Cohort 1 was accepted in Fall 2014
Kesha Fevrier (York)
Kesha is a PhD candidate at the Faculty of Environmental Studies at York University. She has a Master’s Degree in Environmental Studies, a BA in Geography and a Diploma in Project Management. She has a worked in both the public and private sector in the areas of education (teaching), low income housing development, community development, public consultation, health research and environmental management and planning. While her professional experiences may seem non-linear, her greatest desire is to combine her knowledge and experience in these areas, to deliver initiatives that seek to improve the lives – environmentally, economically, socially and culturally – of the poor and marginalized in the global south.
Keywords: Race, Waste, Value determination, Informal Livelihoods, Resilience
Jennifer Gobby (McGill)
Jen’s main scholarly interest is how research can help support social transformation in response to the many converging crises we face, from climate change to social inequality. Jen completed a BA in Environment (minor Anthropology) from McGill University in 2014 and is now a climate justice activist and researcher working in solidarity with Indigenous and other communities impacted by climate change and extractive industry. She has completed her PhD in Renewable Resources through the Department of Natural Resource Sciences at McGill. Her work focuses on collaborative theorizing, reflection, and strategizing with activists and land defenders across Canada. These collaborations seek to identify and mobilize strategies and theories that can help strengthen efforts to transform our systems into ones that are ecologically sane and socially just, with a firm commitment to both decarbonizing and decolonizing Canada. Jen is currently a post-doctorate fellow at Concordia University.
Keywords: social-ecological systems transformation, theories of change, climate justice, social movement theory, indigenous rights and resistance and anti-pipeline movements in Canada, decolonizing and decarbonizing
Christopher Orr (McGill)
Christopher Orr is a PhD candidate in the Economics for the Anthropocene (E4A) project at McGill University in Montreal, Canada. His doctoral research focuses on understanding deep transformations in society-nature relationships and explores their dynamics in the context of Canadian climate change politics. He holds a B.Sc. in Physics and Environmental Science from the University of Toronto and an M.S. from McGill University. His Master’s research focused on the legitimacy of collaborative watershed governance in Quebec. He has experience developing and facilitating collaborative projects. He developed renewable energy projects in Nicaragua, and travelled to India on behalf of a research team at the University of California, Berkeley to design and build a prototype to remove arsenic from groundwater. He also took part in the Great Lakes Futures Initiative.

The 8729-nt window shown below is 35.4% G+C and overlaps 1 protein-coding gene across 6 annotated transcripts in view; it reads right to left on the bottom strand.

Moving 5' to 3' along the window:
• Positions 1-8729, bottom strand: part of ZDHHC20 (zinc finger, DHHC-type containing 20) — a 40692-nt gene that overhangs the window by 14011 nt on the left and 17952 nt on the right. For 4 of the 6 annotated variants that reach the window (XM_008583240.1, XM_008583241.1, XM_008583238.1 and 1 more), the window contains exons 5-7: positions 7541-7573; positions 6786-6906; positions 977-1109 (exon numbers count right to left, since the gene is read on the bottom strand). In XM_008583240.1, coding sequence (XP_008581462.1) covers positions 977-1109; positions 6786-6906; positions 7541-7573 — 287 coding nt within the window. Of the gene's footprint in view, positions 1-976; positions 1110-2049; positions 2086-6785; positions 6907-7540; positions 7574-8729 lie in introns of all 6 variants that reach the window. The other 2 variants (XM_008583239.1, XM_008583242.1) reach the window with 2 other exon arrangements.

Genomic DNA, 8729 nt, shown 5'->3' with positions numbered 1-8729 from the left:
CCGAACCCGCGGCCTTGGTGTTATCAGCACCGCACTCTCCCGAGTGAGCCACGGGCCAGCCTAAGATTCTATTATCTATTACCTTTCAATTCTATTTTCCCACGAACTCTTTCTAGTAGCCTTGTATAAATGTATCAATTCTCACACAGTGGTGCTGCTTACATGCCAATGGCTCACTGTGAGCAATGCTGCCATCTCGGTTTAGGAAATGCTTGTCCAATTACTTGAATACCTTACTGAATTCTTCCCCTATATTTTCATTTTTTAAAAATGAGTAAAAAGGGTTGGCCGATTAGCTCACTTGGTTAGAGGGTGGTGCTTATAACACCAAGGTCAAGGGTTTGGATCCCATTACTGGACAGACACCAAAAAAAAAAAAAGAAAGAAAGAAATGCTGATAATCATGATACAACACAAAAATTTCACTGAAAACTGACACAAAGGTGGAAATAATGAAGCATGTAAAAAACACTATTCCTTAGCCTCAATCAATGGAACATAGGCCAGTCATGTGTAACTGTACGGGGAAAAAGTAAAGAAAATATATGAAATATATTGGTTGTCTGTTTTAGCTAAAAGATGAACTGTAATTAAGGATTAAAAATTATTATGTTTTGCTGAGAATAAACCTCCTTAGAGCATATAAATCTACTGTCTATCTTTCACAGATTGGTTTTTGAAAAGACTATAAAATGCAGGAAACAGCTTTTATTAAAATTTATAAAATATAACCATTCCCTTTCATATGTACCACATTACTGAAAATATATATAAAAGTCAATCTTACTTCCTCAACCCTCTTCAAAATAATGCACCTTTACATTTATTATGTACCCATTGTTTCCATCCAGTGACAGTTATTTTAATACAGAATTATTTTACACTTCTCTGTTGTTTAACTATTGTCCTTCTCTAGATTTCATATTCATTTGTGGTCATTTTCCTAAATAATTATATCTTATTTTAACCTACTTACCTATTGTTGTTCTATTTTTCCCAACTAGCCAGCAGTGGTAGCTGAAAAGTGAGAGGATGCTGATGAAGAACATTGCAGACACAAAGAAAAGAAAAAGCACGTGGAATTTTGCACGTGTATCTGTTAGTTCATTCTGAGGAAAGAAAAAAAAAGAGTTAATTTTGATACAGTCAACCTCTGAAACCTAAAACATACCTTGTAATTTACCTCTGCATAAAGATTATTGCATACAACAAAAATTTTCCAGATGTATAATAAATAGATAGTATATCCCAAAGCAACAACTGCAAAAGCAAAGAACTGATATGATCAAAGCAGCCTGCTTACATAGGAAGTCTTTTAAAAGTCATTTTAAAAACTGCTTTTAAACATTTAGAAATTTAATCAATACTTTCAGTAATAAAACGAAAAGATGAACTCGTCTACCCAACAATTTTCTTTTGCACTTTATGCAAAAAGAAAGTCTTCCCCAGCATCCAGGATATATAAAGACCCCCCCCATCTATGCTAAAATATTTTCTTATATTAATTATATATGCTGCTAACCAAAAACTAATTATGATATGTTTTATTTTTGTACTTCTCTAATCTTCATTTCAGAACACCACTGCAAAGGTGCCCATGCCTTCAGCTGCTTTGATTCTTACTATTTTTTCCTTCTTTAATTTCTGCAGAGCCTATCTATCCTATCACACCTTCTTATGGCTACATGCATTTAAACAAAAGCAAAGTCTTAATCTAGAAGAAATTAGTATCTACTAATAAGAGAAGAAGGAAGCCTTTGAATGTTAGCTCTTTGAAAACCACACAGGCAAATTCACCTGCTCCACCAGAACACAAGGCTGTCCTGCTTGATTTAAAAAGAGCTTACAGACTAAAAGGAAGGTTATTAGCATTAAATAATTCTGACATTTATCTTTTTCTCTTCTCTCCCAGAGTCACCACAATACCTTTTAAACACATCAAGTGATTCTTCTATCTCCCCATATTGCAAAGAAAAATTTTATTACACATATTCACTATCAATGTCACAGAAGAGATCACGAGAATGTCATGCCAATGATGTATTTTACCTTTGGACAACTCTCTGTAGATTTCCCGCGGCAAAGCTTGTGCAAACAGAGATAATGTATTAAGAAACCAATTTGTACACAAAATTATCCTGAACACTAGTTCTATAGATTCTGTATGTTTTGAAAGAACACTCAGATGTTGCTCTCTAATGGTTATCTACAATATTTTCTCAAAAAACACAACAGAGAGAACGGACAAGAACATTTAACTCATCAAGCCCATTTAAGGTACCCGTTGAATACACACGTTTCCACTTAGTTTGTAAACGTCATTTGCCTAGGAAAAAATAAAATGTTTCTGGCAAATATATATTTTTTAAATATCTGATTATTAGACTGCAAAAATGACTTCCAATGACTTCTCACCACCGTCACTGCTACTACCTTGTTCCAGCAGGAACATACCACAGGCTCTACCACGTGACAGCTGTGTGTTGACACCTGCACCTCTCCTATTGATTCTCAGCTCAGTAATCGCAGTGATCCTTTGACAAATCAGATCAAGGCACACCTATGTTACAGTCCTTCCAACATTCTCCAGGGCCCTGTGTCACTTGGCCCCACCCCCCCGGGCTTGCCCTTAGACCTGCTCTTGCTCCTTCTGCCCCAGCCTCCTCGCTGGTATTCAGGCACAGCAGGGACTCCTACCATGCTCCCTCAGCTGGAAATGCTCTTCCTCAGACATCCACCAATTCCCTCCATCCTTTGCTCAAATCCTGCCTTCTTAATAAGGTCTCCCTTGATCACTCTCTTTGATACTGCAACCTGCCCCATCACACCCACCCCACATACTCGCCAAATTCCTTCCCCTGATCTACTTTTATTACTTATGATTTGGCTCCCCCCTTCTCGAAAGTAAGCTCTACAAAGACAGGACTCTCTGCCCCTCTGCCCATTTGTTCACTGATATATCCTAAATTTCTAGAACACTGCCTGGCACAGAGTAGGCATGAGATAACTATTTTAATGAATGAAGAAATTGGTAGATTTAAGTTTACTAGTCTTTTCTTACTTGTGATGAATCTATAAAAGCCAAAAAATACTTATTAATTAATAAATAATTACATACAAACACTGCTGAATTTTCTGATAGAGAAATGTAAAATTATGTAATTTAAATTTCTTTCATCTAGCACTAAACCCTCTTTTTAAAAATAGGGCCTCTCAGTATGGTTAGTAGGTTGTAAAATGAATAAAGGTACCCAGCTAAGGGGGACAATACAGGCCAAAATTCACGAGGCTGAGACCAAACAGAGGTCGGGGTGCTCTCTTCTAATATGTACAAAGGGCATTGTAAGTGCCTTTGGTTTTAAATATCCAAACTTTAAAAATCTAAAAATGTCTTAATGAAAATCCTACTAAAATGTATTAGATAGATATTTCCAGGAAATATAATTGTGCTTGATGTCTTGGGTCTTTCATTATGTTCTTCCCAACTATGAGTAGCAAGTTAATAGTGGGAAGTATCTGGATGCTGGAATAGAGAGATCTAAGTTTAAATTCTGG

Keywords: climate change, coevolution, critical realism, deep transformation, environmental sociology, uneconomic growth
Alvaro Palazuelos (York)
Alvaro is pursuing a PhD in Environmental Studies at York University. His research is focused on system dynamics modeling approaches to better inform wildlife management issues in Ontario. After a successful internship with the Ministry of Natural Resources of Ontario, Alvaro transitioned to the role of Senior Economist within that ministry. In this role, he utilized his newfound knowledge and expertise gained as a PhD student at York University and as a scholar in the E4A research initiative to evaluate and inform policy development in issues such as climate change and wildlife management. He now transitioned to the role of Senior Economist with the Ministry of Northern Development and Mines, working mostly on resource revenue sharing of mining tax and royalties with First Nations. He has a Master’s Degree in Environmental Studies from University of Northern British Columbia (UNBC), and a Bachelor’s degree in Commerce from Universidad de San Andres (Buenos Aires, Argentina). In the past he worked as Sustainability Manager for UNBC and as project manager for different non-profit organizations working with underprivileged people in Buenos Aires, his home city. Alvaro’s ultimate goal is to become a bridge between academic ecological economics theory and real world practice.
Keywords: systems dynamics modeling, socio-economic-ecological modeling, input-output analysis and enviromental extensions, indigenous economics, natural resources economics.
James Arruda (York)